Black Milk: “I Don’t Worry About Running Out of Things to Say”
Hip-hop producer and rapper Black Milk is easy to pull for. He hails from Detroit, a hub of American heartache. The ideas of representing and tradition—specifically of carrying on the beat-making values of the posthumously celebrated-en-masse J Dilla—are not lost on Black Milk (born Curtis Cross). His work is mostly outstanding. He’s pensive and humble over the phone.
“I try to represent Detroit in a certain light,” Milk says. “It’s more about knowing the culture and history that everyone remembers. It’s about details, about putting out quality because I have a lot to live up to.”
A consistent collaborator with revered underground Detroit talent, Milk sees his thriving network as dependent on a collaborative climate wherein business transactions take a back seat.
“That’s never been an issue,” Milk says. “If you’re part of my circle I don’t even think about a person paying me [for beats]. Royce Da 5’9’’, Elzhi, we come together for the love of music. I want Detroit to have dope records.”
Milk’s best track is “Long Story Short,” the opening number on 2008’s excellent solo effort Tronic. Beyond the arresting smorgasbord of synthesizers, piano lines, and knocking drums, “Long Story Short” is a comprehensive, vulnerable autobiography: Milk was born in 1983 and delved into hip-hop at 17, first experimenting on tape decks and karaoke stereos; his early attempts at stardom were done in conjunction with a security-blanket clique he was destined to painfully leave; his big break stemmed from a close buddy’s gig as a roadie for Slum Village who spent the tour trying to hand over a CD-R of Milk tracks and eventually succeeded; this led to hometown tours with D-12; the late Proof’s unhinged live performances inspired him to develop his stage persona.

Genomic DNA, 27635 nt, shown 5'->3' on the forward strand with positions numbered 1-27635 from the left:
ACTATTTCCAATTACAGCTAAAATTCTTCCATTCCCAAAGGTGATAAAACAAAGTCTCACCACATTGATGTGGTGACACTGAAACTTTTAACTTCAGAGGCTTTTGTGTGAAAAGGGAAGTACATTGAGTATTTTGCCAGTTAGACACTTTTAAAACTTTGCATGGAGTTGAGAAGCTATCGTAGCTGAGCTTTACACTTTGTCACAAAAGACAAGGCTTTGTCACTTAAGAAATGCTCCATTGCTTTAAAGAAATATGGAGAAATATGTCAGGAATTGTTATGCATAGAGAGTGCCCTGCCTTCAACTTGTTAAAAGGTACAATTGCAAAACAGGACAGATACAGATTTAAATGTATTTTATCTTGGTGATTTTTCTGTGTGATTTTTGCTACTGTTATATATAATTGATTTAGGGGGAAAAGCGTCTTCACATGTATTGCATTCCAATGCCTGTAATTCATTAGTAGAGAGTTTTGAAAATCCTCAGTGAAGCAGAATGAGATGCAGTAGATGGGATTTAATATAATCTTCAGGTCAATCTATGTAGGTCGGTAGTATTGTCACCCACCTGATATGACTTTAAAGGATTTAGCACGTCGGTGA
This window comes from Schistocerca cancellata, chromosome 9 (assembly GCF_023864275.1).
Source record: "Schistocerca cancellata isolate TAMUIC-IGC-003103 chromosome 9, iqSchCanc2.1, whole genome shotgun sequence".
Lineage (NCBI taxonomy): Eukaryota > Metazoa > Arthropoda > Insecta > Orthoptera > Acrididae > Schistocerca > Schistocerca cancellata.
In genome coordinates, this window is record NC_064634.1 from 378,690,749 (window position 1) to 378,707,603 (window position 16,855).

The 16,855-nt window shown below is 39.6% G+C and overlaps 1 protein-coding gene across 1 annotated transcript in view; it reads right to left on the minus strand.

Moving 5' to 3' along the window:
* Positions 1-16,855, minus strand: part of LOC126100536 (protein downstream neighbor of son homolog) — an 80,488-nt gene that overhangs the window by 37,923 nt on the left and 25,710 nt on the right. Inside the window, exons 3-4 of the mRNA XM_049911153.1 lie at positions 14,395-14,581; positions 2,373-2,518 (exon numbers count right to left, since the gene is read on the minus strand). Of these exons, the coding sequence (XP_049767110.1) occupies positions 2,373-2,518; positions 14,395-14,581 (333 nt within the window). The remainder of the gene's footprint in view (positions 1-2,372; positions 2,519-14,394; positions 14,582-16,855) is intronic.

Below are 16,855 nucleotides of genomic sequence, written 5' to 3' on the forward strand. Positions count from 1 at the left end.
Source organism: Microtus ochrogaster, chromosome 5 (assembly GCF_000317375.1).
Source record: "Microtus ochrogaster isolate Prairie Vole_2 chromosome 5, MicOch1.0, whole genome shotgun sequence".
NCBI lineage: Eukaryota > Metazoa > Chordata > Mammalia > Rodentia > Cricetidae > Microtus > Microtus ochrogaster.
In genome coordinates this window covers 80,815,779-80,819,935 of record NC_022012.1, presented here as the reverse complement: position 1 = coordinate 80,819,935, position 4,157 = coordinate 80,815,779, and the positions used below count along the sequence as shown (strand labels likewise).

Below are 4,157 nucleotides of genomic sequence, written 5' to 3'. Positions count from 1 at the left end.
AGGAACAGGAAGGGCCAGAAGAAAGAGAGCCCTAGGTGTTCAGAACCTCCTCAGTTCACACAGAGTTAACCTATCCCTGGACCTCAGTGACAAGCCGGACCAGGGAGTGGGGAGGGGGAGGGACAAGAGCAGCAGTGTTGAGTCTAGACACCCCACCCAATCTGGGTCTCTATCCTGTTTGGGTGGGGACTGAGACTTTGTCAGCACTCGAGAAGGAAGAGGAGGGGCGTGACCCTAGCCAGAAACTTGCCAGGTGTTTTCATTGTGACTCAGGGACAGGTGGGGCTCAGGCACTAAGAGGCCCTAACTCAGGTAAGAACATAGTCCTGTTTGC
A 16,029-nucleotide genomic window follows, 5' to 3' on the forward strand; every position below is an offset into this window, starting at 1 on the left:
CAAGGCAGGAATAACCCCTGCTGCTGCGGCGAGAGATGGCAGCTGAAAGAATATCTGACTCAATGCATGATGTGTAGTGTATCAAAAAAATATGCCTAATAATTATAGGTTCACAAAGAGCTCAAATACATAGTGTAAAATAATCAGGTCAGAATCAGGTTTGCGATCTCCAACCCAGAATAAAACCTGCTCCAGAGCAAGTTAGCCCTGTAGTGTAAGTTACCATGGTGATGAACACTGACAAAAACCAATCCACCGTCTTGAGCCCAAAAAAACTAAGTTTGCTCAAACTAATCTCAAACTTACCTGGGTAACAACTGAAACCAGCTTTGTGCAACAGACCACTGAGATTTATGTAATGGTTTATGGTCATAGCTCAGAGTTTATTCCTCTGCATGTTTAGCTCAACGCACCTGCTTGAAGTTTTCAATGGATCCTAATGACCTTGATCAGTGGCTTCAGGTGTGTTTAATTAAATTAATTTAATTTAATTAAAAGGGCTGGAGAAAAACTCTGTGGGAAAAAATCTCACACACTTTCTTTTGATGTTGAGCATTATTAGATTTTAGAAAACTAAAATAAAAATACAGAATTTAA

“I wrote [“Long Story Short”] because I felt a void in people misunderstanding where I was coming from as a writer. I had to start from the jump and tell the story how it’s supposed to be told,” says Milk.
The elephant in the room, however, remains Black Milk the emerging rapper versus Black Milk the brilliant producer. After a pulsing rundown from birth to 2008 on “Long Story Short,” and Album of the Year, a 2010 follow-up LP written entirely about Black Milk’s eventful and sorrow-filled 2009, the rapper half of Milk’s brain might be overstretched. After all, the list of good rapper/producers is notoriously short.
“I don’t worry about running out of things to say,” Milk says. “My creative process is never calculated, and there’s always words…Actually people tell me I write my best stuff over other people’s beats and I believe it: My brain focuses solely on the rhymes.”
His current solo tour features a tight unit of Milk, his DJ Bill Sharp, keyboardist Ab, and drummer Daru. The quartet is built to emphasize Milk’s beats, stabbing the hard parts like backing horns in a soul band.
“We’ve been relentless,” Milk says. “We just did 12 shows in eight days in Australia. The crowd reaction is about the same down there, but the summer weather is a huge bonus.”
Black Milk performs with SmCity, Gods'illa, and X.O. at U Street Music Hall on Sunday. 9 p.m. $20.